Often, a pre-formatted response document will form part of the tender documentation. This is a case of pasting your responses into the document. Other times, a free-flowing proposal is required. Be creative! Don’t submit your responses in Calibri font on a blank document. Engage the services of your in-house Designer or outsource the work. Impress the buyer by grabbing their attention and presenting the content in a professional, brand-specific manner.
This requires planning ahead as content will need to be signed off prior to design work. The results are well worth it and will ultimately add value to your competitive tendering efforts.
Unfortunately, there is no simple answer to this question. As always, in competitive tendering, things are not so straightforward, and no one approach fits all sizes!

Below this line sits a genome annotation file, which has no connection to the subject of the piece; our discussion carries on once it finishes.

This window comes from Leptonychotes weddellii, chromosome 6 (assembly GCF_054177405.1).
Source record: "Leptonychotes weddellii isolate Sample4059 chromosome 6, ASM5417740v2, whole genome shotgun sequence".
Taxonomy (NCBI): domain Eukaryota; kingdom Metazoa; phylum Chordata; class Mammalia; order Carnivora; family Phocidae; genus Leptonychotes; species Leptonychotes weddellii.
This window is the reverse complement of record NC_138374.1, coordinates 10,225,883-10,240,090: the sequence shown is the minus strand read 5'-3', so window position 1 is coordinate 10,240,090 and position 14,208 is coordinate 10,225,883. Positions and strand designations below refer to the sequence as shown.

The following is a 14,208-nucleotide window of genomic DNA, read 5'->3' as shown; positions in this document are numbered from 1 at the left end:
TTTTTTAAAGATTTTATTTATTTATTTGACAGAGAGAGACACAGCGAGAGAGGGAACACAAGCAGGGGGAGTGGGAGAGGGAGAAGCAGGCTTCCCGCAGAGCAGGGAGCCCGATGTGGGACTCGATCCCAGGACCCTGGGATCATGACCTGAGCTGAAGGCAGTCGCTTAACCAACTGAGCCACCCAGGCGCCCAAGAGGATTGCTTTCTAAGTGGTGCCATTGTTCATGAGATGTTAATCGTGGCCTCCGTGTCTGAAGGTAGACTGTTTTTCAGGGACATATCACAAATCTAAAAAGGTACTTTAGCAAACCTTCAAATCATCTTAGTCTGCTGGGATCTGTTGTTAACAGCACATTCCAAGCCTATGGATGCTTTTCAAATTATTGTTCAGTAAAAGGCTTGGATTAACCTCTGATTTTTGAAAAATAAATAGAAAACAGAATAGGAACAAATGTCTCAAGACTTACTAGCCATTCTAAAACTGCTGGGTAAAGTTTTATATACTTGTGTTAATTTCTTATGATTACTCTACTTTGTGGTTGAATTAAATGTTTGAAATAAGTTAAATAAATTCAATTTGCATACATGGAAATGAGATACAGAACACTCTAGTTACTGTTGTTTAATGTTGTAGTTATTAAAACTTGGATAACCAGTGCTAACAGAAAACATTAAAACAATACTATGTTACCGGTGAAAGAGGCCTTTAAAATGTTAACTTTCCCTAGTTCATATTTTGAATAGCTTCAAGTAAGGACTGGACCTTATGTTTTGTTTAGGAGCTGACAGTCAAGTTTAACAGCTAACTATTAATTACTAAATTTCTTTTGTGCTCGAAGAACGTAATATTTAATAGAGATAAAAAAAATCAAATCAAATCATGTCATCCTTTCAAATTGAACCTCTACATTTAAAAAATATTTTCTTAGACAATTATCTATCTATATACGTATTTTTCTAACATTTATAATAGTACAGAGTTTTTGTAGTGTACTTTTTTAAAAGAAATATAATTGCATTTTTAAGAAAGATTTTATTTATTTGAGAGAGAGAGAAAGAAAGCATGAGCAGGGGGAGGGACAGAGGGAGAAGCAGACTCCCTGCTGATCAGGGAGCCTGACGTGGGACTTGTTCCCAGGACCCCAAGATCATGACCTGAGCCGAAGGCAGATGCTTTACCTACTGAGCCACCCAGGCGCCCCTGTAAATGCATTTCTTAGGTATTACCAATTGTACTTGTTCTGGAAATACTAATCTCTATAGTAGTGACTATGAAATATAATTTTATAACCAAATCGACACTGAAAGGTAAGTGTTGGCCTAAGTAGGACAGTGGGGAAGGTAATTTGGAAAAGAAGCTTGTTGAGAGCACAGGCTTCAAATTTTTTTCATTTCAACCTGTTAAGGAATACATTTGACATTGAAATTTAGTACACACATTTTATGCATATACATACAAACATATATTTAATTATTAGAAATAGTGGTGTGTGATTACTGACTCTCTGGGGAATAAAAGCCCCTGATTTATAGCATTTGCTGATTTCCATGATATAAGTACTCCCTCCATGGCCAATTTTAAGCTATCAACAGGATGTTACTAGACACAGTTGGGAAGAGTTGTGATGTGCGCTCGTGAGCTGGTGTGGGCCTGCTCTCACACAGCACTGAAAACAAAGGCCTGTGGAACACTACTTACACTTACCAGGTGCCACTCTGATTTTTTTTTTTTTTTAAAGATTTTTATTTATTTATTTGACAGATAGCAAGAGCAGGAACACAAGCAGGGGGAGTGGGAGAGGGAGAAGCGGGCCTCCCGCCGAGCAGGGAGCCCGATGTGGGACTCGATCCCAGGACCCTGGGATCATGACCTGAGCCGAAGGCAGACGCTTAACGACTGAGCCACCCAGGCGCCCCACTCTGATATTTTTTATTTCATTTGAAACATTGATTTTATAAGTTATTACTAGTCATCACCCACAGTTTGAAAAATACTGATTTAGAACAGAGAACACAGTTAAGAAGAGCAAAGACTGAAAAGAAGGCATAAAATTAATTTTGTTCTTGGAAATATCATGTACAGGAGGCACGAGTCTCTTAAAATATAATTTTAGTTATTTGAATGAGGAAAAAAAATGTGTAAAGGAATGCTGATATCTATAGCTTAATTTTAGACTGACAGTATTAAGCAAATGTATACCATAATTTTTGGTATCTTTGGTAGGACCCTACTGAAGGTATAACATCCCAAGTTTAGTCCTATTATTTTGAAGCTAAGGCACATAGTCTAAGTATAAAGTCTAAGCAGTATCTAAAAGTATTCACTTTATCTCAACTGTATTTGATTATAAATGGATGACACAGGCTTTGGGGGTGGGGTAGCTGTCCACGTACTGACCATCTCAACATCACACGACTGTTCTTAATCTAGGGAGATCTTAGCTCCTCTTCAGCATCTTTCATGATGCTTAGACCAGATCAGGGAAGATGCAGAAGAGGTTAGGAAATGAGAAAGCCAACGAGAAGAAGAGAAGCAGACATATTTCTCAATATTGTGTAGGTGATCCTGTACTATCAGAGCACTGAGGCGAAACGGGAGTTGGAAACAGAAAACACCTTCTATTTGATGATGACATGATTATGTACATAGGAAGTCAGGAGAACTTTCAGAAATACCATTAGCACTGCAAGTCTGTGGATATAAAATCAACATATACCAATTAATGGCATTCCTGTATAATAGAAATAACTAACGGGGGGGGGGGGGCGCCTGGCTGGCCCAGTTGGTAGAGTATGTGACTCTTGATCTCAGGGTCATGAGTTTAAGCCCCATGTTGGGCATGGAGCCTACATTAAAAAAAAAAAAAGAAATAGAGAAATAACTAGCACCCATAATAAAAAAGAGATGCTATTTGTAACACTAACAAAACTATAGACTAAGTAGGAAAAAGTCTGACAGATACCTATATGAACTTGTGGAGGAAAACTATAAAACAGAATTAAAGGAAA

Pricing in competitive tendering is the buyer’s assessment of the quotation or schedule of rates you offer to deliver the required goods and services. This will usually take the form of one of the following:
As you can imagine, purchasing organisations do not want to pay more than they have to for goods and services. Hence, price is a key factor that puts the “competitive” element in tendering. This will doubtlessly form a key part of the buyer’s assessment of prospective suppliers in most scenarios. Buyers want to make sure they are getting the absolute best value for money.
Along with technical and quality aspects, price is a key factor. It is allowing buyers to make an assessment of which supplier offers the MEAT – the most economically advantageous tender. Indeed, this is, for all intents and purposes, the point in the competitive tendering process in the first instance. To afford buyers the chance to make a comprehensive assessment of the supplier/suppliers who will bring the best value for money to their organisation.